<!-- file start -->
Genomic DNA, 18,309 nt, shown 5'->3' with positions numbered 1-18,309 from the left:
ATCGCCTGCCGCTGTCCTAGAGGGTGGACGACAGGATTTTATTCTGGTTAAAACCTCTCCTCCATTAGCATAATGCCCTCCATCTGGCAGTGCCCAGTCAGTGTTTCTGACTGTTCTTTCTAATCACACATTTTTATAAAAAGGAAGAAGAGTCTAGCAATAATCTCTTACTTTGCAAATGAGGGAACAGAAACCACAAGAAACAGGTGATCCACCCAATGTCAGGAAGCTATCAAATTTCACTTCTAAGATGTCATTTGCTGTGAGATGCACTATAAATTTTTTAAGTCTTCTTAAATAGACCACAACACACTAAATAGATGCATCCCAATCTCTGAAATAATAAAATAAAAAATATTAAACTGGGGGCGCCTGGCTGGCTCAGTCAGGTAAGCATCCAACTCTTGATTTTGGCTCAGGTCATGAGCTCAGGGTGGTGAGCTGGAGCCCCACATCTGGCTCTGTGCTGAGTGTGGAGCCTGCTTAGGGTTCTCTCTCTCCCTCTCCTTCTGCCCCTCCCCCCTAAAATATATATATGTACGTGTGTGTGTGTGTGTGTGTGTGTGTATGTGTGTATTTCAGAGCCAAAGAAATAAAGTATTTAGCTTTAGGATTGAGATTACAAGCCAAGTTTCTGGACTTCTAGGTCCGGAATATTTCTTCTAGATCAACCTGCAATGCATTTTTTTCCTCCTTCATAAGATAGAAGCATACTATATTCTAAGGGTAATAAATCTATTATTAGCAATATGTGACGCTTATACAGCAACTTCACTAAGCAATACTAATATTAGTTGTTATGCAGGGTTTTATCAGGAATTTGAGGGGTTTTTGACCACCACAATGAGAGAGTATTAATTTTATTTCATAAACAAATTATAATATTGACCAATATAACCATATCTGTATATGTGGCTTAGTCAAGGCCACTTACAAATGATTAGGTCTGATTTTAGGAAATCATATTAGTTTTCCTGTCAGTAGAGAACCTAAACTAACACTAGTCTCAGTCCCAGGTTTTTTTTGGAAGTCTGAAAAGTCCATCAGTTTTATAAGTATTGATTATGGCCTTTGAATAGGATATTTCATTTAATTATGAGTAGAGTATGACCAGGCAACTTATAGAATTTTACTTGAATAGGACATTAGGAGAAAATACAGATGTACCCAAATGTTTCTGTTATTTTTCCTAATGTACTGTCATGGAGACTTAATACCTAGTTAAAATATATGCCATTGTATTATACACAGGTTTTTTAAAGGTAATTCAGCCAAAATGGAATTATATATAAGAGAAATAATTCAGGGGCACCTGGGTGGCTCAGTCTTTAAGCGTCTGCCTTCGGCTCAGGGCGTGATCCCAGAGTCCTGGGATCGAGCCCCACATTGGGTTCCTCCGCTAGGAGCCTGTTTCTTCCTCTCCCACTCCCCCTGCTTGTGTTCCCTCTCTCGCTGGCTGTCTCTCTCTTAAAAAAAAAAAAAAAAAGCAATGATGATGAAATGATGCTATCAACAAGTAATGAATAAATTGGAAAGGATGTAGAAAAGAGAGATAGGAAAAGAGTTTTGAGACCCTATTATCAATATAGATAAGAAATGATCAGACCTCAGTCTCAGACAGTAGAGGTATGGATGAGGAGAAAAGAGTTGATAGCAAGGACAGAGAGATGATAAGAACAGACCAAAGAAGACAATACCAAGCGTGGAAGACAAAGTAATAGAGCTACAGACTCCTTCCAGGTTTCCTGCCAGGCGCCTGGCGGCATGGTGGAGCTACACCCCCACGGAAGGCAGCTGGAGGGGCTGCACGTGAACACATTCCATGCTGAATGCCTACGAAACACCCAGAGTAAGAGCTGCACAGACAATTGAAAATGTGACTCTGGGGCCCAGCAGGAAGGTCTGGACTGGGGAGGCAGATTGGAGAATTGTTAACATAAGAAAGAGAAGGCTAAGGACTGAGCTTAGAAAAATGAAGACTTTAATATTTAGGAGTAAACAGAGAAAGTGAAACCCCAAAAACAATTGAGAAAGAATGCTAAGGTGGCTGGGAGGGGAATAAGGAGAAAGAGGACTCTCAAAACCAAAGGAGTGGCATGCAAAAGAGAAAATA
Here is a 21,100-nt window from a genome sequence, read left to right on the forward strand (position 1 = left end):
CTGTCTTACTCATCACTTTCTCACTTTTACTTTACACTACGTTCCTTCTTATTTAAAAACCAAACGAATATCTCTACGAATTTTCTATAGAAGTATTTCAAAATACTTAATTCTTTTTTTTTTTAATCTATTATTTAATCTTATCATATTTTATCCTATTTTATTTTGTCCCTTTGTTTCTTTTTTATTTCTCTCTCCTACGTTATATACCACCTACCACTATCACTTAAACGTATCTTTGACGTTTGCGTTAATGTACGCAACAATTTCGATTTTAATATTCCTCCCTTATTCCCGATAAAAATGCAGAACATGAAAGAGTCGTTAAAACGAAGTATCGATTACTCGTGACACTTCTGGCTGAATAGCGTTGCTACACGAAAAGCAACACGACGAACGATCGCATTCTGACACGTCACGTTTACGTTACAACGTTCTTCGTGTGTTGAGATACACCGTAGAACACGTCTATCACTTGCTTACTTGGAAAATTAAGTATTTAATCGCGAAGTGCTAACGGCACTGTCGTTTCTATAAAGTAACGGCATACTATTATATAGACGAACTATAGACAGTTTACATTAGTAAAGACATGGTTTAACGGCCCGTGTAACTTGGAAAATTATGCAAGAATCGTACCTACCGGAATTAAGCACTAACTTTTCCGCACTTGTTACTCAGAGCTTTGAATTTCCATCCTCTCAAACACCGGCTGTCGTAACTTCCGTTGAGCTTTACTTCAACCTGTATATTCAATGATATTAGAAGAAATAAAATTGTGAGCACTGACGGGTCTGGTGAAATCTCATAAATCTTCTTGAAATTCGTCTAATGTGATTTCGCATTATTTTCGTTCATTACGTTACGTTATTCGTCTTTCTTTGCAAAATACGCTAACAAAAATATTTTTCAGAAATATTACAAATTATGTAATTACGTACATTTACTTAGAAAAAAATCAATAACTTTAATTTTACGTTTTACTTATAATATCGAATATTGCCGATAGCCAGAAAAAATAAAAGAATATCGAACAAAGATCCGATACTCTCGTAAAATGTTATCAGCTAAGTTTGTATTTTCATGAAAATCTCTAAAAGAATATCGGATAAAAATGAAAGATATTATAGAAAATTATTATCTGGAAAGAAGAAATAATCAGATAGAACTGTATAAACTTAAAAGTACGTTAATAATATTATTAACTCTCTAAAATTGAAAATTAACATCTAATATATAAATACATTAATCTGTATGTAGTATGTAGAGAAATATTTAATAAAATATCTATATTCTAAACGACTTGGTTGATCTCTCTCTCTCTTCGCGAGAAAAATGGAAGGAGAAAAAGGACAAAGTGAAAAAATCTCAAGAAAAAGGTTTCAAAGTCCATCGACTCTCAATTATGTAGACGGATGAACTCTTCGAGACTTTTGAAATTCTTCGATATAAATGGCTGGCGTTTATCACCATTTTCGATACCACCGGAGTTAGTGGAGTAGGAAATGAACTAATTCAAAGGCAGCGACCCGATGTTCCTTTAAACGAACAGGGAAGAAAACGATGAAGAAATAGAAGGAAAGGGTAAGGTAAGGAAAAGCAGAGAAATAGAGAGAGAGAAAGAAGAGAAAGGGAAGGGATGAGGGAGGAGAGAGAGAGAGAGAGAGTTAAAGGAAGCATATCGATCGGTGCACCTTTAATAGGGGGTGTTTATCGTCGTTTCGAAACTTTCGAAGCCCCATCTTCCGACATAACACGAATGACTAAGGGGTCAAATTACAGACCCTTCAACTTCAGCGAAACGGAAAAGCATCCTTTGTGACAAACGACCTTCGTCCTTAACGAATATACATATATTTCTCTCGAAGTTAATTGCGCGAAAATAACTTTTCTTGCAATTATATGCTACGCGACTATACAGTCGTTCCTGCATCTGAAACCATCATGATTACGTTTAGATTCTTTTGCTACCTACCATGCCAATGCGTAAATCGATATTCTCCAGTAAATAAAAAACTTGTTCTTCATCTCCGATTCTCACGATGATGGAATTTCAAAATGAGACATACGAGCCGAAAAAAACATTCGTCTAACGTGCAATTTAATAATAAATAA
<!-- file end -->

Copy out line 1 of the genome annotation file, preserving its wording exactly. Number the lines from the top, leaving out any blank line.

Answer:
Genomic DNA, 18,309 nt, shown 5'->3' with positions numbered 1-18,309 from the left: